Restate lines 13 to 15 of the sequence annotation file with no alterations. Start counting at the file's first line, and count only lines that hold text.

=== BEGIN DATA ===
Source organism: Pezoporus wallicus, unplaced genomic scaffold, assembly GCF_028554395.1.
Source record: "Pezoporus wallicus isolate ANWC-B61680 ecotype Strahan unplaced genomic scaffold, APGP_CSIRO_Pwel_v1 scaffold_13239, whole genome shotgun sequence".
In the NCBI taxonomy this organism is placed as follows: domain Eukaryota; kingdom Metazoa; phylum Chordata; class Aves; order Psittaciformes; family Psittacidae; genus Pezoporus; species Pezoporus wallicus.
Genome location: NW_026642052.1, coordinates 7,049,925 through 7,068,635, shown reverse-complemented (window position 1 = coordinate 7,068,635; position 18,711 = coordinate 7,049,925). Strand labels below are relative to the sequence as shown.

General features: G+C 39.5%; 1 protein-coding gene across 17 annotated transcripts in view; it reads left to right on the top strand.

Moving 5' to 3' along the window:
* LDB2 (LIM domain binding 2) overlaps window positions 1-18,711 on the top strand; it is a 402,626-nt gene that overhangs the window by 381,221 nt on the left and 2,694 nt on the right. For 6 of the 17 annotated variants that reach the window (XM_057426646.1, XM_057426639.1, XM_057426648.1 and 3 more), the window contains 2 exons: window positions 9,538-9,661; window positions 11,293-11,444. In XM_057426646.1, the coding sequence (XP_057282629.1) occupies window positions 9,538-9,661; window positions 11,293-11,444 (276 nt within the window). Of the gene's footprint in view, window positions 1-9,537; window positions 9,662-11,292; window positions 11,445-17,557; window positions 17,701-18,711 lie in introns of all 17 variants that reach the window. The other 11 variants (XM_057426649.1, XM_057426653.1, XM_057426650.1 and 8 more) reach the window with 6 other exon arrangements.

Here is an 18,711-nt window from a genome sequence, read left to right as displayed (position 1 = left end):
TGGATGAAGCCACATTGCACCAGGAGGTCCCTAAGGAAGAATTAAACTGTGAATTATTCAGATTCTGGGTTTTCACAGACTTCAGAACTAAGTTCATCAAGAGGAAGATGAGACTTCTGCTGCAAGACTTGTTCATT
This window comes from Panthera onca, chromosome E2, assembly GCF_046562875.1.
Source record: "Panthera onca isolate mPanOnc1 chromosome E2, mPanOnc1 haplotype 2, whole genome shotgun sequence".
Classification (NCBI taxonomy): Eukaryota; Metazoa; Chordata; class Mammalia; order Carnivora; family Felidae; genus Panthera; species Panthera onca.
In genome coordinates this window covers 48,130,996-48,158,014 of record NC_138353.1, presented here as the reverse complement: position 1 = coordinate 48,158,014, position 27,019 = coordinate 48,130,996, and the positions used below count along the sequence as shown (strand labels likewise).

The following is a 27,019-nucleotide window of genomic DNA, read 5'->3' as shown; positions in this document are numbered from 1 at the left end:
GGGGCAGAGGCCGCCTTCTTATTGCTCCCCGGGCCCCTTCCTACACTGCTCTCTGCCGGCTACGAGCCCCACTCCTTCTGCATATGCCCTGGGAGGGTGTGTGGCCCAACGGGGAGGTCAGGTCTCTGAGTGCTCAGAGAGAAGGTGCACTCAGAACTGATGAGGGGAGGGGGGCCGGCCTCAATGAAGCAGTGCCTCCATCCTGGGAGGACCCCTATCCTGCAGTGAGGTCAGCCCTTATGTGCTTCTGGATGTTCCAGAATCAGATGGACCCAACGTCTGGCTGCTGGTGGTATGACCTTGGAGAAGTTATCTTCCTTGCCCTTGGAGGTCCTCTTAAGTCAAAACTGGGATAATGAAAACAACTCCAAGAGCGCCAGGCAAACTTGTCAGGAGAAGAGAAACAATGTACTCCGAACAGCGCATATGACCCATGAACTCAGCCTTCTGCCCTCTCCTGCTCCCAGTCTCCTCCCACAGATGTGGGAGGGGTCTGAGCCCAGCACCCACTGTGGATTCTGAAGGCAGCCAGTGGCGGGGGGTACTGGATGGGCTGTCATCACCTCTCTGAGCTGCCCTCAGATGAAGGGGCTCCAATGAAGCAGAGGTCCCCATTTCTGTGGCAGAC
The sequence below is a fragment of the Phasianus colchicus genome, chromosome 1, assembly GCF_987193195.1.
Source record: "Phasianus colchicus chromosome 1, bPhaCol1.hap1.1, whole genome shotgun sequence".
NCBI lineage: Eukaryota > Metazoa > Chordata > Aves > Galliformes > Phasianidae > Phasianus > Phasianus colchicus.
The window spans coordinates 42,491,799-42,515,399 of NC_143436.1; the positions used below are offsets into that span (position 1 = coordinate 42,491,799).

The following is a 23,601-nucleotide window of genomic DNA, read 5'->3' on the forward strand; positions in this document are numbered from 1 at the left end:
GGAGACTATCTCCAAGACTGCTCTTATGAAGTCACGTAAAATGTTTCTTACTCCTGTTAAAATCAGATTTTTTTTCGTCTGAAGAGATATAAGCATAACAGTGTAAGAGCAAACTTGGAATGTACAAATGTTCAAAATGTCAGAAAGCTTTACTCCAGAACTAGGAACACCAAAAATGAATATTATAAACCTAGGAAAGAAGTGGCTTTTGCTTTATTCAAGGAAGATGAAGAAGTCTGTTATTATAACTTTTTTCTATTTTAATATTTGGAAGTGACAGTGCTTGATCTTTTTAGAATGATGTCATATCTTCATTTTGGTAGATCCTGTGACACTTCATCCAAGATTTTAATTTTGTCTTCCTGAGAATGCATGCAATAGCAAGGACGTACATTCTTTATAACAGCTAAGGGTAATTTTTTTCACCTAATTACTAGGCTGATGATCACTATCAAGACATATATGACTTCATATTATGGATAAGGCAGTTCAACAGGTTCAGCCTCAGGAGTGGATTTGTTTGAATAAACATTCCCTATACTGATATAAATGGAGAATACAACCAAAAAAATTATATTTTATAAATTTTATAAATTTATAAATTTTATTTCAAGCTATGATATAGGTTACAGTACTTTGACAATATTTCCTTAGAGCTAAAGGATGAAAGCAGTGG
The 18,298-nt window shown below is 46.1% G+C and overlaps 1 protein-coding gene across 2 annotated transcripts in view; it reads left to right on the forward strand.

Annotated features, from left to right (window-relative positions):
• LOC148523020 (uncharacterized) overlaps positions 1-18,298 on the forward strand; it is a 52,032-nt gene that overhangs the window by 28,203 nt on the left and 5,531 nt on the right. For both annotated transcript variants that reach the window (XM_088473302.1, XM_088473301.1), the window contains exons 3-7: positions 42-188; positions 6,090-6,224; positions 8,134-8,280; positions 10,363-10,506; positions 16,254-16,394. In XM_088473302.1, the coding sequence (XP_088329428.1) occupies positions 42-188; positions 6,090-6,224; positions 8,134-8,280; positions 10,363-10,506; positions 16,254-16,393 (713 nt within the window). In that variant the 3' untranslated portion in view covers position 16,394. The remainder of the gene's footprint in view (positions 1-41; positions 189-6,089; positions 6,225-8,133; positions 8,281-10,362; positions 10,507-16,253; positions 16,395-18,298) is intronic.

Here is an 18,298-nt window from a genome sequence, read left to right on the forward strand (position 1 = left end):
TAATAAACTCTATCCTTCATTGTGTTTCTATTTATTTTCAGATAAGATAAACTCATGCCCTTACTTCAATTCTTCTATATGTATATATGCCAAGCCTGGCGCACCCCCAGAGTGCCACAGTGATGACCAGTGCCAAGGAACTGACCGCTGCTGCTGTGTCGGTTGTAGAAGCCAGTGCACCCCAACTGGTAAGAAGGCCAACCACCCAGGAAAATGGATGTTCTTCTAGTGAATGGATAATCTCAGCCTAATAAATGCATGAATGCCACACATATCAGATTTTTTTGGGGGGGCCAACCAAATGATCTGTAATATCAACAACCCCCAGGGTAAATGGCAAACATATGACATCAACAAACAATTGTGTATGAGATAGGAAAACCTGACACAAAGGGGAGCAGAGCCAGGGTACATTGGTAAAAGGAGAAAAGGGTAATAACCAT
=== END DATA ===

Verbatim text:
In genome coordinates this window covers 48,130,996-48,158,014 of record NC_138353.1, presented here as the reverse complement: position 1 = coordinate 48,158,014, position 27,019 = coordinate 48,130,996, and the positions used below count along the sequence as shown (strand labels likewise).

The following is a 27,019-nucleotide window of genomic DNA, read 5'->3' as shown; positions in this document are numbered from 1 at the left end:
GGGGCAGAGGCCGCCTTCTTATTGCTCCCCGGGCCCCTTCCTACACTGCTCTCTGCCGGCTACGAGCCCCACTCCTTCTGCATATGCCCTGGGAGGGTGTGTGGCCCAACGGGGAGGTCAGGTCTCTGAGTGCTCAGAGAGAAGGTGCACTCAGAACTGATGAGGGGAGGGGGGCCGGCCTCAATGAAGCAGTGCCTCCATCCTGGGAGGACCCCTATCCTGCAGTGAGGTCAGCCCTTATGTGCTTCTGGATGTTCCAGAATCAGATGGACCCAACGTCTGGCTGCTGGTGGTATGACCTTGGAGAAGTTATCTTCCTTGCCCTTGGAGGTCCTCTTAAGTCAAAACTGGGATAATGAAAACAACTCCAAGAGCGCCAGGCAAACTTGTCAGGAGAAGAGAAACAATGTACTCCGAACAGCGCATATGACCCATGAACTCAGCCTTCTGCCCTCTCCTGCTCCCAGTCTCCTCCCACAGATGTGGGAGGGGTCTGAGCCCAGCACCCACTGTGGATTCTGAAGGCAGCCAGTGGCGGGGGGTACTGGATGGGCTGTCATCACCTCTCTGAGCTGCCCTCAGATGAAGGGGCTCCAATGAAGCAGAGGTCCCCATTTCTGTGGCAGAC